By Katherine Soniat
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Extra resources for A shared life: poems
I would coax them back, wait by the roadsides of the last-seen, those patches of earth that become years, one and two and three and Page 45 The Next Day Today the sun's a simpler silver. The field is cut, the corn laid down. Crows pick the earth plucked to its finest pitch: the day after, when all is suddenly less. Nothing can be forgotten. The sun presses to the heart of a cloud. What does not suggest itself? Bulls breathe steam in the brook, purple blossoms going under at their feet. Their brown bodies shift back and forth, and on the rusted oil drum a bobcat sits, amber sunlight filtering down like shades of river silt.
Once I thought the past an amplitude I could borrow from, then set aside, like a cold store of history's passions. The title states itself simply for the photograph. Otto Schwartzkopf stands to the left with his transport-case of metal, straps and handle of cardboard. Rain like a fallen gray veil drapes Prague while Otto, who seems nine, probably smiles less after the camera shutter closes and his fingers continue their drum on the side of case AAL-351X. Neither Otto nor the old man knows of the holding-town farther to the east, on the border between Moravia and Bohemia, where few care if it's rain or sun glazing the cheekbones.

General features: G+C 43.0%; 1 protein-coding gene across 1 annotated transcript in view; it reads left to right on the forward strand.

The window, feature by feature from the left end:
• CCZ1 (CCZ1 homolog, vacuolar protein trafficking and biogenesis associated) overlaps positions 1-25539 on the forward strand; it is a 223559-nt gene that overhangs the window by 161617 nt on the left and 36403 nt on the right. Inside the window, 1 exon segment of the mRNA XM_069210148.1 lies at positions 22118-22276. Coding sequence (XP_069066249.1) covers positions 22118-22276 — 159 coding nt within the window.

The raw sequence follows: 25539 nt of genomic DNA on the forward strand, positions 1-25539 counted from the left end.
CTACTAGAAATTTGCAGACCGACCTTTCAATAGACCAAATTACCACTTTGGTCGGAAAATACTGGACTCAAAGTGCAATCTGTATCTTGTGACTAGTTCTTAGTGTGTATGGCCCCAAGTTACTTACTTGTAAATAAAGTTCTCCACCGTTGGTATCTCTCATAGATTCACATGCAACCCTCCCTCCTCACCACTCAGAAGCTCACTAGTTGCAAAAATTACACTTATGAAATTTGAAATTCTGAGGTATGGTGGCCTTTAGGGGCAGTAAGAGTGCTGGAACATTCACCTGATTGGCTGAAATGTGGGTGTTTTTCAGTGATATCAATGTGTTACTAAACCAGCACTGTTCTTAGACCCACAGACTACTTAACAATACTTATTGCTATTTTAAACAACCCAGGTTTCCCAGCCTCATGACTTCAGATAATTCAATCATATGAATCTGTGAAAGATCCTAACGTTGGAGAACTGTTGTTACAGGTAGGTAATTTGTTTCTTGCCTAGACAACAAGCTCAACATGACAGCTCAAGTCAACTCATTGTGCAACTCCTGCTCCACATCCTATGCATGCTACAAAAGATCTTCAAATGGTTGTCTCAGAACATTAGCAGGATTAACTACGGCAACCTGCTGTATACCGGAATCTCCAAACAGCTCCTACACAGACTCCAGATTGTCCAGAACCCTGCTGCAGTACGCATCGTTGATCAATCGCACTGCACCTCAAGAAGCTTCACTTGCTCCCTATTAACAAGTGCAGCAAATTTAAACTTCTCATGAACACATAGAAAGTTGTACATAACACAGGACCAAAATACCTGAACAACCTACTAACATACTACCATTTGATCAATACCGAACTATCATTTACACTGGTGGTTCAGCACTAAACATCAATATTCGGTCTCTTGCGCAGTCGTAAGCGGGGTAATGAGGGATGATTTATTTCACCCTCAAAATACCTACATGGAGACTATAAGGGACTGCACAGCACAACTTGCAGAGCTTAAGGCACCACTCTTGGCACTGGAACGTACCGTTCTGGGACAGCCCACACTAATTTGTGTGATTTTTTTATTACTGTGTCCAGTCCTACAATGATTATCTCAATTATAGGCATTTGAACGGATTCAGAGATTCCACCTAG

I feel it and say oranges to the blue field heat. I tell you that one summer, all summer, I rolled that waxy fruit in my palms, pushing a long straw down deep. I squeezed and sucked up the opening globes of juice and at night the salt marsh sounded with breed, breed. Everything repeated. In the enamel basin brimming with rain under the oak, larvae swam those hatching young scribbling into shapes of life. All of us loose in a summer of rainwater. Such poignancy vanished in the corn heat. I cross the doorsill for shade, wind the clock, Page 16 each tick setting aside the moist familiarity of offspring.